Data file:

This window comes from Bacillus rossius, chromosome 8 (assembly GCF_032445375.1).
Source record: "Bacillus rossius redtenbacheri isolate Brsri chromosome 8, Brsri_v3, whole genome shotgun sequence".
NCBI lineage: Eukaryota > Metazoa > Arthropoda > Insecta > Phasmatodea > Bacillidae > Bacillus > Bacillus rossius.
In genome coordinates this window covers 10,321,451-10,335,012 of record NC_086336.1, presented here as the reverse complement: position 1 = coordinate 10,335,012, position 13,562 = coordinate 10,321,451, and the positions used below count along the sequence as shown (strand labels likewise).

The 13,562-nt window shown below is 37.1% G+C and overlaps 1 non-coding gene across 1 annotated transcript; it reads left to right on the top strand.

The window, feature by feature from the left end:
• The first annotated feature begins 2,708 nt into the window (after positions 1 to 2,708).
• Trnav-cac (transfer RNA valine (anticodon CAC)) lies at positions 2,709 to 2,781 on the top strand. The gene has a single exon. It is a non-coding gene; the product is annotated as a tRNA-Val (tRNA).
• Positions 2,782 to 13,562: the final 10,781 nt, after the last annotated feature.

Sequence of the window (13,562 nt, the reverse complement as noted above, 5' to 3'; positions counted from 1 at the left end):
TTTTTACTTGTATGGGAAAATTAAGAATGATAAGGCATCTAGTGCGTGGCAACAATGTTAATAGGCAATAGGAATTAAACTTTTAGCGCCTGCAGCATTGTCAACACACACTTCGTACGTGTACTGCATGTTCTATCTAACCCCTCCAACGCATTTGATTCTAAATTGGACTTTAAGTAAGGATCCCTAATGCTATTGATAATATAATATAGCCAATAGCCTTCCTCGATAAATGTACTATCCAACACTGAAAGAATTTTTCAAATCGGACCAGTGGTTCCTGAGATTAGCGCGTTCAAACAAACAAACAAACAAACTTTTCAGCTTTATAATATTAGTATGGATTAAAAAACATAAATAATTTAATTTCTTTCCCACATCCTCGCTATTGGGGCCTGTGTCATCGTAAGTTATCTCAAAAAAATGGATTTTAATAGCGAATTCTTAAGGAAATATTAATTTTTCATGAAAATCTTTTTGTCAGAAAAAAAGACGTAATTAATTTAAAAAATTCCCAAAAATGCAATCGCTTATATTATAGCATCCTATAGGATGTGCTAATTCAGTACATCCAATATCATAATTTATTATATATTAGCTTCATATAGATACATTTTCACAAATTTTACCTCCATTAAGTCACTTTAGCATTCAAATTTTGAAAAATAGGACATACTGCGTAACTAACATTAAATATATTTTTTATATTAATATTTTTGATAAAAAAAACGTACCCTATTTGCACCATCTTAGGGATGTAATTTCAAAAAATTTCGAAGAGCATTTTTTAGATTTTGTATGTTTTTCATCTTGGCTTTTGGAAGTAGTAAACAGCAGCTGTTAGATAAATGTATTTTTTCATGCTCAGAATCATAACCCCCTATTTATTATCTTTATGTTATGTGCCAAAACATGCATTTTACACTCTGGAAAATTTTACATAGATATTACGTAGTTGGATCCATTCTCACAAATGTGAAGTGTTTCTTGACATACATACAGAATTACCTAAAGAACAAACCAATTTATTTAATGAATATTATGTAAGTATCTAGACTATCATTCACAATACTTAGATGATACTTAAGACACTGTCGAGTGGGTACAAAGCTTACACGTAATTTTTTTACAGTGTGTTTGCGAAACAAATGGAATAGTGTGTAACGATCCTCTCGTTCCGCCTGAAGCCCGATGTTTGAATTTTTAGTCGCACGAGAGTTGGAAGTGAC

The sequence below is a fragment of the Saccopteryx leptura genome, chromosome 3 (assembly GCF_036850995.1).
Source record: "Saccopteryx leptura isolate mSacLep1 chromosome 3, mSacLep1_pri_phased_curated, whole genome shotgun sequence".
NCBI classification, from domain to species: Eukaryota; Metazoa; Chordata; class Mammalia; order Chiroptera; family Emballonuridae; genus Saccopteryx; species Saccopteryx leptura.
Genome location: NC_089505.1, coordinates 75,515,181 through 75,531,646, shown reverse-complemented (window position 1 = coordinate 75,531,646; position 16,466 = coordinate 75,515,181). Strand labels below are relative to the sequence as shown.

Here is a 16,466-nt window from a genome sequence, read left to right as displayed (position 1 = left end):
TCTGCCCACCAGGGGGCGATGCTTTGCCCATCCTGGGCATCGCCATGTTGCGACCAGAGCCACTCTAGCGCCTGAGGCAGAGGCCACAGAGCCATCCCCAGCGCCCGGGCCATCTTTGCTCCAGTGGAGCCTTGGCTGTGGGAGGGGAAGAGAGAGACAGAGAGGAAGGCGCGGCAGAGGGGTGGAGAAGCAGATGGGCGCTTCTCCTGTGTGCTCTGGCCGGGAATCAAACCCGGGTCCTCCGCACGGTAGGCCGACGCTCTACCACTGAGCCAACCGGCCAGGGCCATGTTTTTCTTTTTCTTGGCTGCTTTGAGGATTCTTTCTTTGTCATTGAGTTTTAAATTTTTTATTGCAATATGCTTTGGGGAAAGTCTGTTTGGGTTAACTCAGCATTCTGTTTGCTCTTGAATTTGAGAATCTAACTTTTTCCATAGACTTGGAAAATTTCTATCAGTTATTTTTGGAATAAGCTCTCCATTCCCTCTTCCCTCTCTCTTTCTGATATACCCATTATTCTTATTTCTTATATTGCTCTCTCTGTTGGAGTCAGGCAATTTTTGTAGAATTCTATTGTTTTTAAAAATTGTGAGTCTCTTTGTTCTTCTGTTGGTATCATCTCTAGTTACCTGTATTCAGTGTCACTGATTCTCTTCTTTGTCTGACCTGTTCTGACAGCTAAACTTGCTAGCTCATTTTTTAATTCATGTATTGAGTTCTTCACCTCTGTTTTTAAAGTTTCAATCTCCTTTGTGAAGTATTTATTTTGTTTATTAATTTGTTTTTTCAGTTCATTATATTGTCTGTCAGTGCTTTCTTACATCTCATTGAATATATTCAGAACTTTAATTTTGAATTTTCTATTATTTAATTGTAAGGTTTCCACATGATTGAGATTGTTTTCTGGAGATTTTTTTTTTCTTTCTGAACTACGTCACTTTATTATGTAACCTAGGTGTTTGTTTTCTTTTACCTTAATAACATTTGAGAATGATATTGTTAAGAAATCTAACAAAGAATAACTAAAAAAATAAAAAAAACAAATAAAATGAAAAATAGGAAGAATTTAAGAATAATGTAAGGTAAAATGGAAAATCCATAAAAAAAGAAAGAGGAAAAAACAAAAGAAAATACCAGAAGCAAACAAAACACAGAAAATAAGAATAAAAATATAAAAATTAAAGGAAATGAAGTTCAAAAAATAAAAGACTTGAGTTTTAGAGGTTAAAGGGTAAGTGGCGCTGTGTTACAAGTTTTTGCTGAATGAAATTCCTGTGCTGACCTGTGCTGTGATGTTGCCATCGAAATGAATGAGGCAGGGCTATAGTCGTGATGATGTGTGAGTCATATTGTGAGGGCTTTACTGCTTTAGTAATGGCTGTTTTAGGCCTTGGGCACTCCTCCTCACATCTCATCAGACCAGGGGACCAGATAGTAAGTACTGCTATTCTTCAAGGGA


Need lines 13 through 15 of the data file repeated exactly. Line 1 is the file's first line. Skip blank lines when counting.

Source record: "Saccopteryx leptura isolate mSacLep1 chromosome 3, mSacLep1_pri_phased_curated, whole genome shotgun sequence".
NCBI classification, from domain to species: Eukaryota; Metazoa; Chordata; class Mammalia; order Chiroptera; family Emballonuridae; genus Saccopteryx; species Saccopteryx leptura.
Genome location: NC_089505.1, coordinates 75,515,181 through 75,531,646, shown reverse-complemented (window position 1 = coordinate 75,531,646; position 16,466 = coordinate 75,515,181). Strand labels below are relative to the sequence as shown.